Lab sheds light on molecular machinery required for translation of histone crosstalk

December 15, 2007

The Stowers Institute’s Shilatifard Lab has published findings that shed light on the molecular machinery required for the translation of histone crosstalk, or communication between histones.

Published in today’s issue of Cell, “Histone Crosstalk between H2B Monoubiquitination and H3 Methylation Mediated COMPASS” examines the yeast homologue of the mammalian MLL complex, a histone methylase involved in the development of childhood Acute Myeloid Leukemia.

Histones are important components of chromatin, the packing material surrounding chromosomal DNA. Also, histones play an important role in the regulation of gene expression. Histone H3 can be modified by methylation and this modification is an essential part of gene expression.

Several years ago, the Shilatifard Lab identified the first histone H3 lysine 4 (H3K4) methyltransferase, known as COMPASS, in yeast. Soon thereafter, it was established that the MLL protein in humans also existed in a COMPASS-like complex capable of methylating H3K4. In 2002, the Shilatifard Lab reported the existence of the first histone crosstalk between histone H2B monoubiquitination for the regulation of histone methylation by COMPASS.

“We now know that this mode of histone crosstalk is highly conserved from yeast to humans, but until now, its molecular mechanism of action was poorly understood. Jung-Shin Lee, a Postdoctoral Research Associate in my laboratory, was able to demonstrate the molecular machinery required for the translation of this histone crosstalk,” said Ali Shilatifard, Ph.D., Investigator and senior author on the paper.

This work demonstrated that the Cps35 subunit of COMPASS is required to translate the crosstalk between H2B monoubiquitination and H3 methylation by COMPASS.

“Given the importance of histone methylation by the MLL complex and leukemia pathogenesis, defining the molecular machinery involved in this process could be highly useful,” said Dr. Shilatifard.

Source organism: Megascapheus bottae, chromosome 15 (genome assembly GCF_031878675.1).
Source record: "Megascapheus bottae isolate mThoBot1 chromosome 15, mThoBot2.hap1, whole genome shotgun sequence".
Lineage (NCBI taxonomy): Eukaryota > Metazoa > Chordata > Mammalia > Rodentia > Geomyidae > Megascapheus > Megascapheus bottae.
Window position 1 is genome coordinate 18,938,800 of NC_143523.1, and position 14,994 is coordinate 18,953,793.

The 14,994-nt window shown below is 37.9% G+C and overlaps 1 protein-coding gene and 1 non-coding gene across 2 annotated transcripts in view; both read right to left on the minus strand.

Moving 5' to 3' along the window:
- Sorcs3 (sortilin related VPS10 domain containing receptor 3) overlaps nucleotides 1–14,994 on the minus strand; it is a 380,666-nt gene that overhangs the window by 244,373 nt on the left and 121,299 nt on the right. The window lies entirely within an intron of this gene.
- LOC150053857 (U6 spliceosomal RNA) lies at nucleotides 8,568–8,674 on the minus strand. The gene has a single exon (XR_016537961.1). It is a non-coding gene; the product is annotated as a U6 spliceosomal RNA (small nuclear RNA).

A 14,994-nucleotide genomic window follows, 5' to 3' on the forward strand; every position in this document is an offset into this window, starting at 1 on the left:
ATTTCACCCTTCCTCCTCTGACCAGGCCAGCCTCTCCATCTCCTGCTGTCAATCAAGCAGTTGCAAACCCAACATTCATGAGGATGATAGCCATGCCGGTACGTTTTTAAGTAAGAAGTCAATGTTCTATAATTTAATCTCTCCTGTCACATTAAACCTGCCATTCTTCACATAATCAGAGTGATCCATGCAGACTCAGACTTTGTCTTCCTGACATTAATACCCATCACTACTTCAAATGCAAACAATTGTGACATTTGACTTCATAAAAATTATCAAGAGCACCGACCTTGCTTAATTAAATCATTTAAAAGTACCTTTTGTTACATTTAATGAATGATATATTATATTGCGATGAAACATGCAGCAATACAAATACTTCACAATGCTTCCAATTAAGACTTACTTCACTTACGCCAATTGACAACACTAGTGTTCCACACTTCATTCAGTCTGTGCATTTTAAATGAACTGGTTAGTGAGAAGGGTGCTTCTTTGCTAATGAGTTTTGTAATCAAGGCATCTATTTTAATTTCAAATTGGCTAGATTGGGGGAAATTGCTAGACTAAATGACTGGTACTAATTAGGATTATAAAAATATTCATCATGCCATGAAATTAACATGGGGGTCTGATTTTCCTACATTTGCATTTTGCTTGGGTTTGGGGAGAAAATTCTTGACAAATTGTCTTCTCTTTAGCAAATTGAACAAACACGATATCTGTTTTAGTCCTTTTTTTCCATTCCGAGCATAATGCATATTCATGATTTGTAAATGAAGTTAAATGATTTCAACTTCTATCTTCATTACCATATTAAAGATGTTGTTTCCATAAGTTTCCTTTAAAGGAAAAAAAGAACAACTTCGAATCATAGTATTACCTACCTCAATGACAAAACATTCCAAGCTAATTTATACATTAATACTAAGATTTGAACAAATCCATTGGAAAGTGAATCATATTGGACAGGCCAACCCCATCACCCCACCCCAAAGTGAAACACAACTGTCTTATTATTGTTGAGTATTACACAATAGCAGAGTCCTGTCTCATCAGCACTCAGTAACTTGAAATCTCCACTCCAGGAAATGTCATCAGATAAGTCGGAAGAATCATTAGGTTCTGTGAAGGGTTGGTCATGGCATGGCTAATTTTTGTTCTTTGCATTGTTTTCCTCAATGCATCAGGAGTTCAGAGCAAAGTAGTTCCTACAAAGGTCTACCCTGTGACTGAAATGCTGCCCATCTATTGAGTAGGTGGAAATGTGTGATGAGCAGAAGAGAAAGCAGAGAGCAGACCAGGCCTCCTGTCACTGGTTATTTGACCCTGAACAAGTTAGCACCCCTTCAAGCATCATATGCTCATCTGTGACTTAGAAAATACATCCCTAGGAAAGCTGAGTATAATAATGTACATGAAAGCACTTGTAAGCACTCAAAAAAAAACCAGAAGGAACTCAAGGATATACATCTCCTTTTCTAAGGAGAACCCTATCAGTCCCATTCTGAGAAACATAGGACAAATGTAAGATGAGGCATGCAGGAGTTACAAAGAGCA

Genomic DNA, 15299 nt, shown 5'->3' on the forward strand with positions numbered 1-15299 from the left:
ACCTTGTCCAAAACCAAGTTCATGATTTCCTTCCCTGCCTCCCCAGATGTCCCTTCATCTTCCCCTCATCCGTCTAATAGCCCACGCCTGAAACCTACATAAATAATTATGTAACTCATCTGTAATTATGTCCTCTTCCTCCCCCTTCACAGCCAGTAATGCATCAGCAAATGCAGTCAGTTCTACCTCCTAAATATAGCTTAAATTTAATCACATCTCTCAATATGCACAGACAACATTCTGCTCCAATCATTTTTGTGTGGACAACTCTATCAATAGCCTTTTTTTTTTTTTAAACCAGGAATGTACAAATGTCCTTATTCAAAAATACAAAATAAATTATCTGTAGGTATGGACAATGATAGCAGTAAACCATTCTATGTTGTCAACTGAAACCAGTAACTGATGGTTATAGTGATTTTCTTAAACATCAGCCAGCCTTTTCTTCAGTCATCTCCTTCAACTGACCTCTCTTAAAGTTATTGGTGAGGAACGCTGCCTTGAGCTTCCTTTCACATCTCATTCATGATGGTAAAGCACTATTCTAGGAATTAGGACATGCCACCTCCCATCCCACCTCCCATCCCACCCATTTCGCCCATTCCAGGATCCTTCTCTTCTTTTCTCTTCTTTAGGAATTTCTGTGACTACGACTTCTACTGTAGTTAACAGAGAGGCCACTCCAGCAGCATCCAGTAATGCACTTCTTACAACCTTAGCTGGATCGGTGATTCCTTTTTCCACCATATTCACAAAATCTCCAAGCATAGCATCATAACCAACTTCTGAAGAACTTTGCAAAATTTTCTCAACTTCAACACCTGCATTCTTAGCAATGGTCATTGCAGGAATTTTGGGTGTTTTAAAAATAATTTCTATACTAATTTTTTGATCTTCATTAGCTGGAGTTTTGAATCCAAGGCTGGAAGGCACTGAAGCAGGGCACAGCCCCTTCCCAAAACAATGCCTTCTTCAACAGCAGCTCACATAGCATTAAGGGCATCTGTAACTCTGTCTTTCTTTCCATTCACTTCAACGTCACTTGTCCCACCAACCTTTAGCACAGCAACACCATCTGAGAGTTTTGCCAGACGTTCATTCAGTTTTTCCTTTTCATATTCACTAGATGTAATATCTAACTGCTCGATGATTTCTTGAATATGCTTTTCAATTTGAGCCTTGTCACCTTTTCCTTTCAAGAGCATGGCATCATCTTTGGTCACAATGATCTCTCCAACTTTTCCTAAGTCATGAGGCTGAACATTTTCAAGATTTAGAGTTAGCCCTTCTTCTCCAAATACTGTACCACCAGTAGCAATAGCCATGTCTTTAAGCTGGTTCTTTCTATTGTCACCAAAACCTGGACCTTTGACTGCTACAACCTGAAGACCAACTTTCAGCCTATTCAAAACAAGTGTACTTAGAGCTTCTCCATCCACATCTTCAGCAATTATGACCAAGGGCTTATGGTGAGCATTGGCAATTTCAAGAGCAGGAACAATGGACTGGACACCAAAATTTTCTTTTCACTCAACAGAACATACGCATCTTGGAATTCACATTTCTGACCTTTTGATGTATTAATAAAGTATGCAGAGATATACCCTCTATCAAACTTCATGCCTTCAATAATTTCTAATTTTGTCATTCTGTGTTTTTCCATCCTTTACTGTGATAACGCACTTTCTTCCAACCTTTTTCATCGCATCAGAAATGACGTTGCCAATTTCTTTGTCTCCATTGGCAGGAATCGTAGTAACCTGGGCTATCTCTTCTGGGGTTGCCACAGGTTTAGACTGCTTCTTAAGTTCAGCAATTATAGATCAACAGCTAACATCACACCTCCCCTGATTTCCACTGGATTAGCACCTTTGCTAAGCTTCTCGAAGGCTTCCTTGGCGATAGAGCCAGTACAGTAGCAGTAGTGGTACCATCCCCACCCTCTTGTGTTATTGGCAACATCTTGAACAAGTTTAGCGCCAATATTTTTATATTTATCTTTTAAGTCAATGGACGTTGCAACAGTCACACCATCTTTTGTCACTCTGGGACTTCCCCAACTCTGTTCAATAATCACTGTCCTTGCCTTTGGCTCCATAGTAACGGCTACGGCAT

Source: Stowers Institute for Medical Research

Explore further: New research shows how metabolism and epigenetics play a role in cancer development

Related Stories

New research shows how metabolism and epigenetics play a role in cancer development

March 24, 2017
A study published in Briefings in Functional Genomics investigated how epigenetics can modulate human's genetic program—it can emphasize or silence genes. The new research shows that if epigenetics is disrupted, it might ...

Recommended for you

Magnetically applied MicroRNAs could one day help relieve constipation

January 17, 2018
Constipation is an underestimated and debilitating medical issue related to the opioid epidemic. As a growing concern, researchers look to new tools to help patients with this side effect of opioid use and aging.

Researchers devise decoy molecule to block pain where it starts

January 16, 2018
For anyone who has accidentally injured themselves, Dr. Zachary Campbell not only sympathizes, he's developing new ways to blunt pain.

Scientists unleash power of genetic data to identify disease risk

January 16, 2018
Massive banks of genetic information are being harnessed to shed new light on modifiable health risks that underlie common diseases.

Blood-vessel-on-a-chip provides insight into new anti-inflammatory drug candidate

January 15, 2018
One of the most important and fraught processes in the human body is inflammation. Inflammatory responses to injury or disease are crucial for recruiting the immune system to help the body heal, but inflammation can also ...

Molecule produced by fat cells reduces obesity and diabetes in mice

January 15, 2018
UC San Francisco researchers have discovered a new biological pathway in fat cells that could explain why some people with obesity are at high risk for metabolic diseases such as type 2 diabetes. The new findings—demonstrated ...

Obese fat becomes inflamed and scarred, which may make weight loss harder

January 12, 2018
The fat of obese people becomes distressed, scarred and inflamed, which can make weight loss more difficult, research at the University of Exeter has found.

0 comments

Please sign in to add a comment. Registration is free, and takes less than a minute. Read more

Click here to reset your password.
Sign in to get notified via email when new comments are made.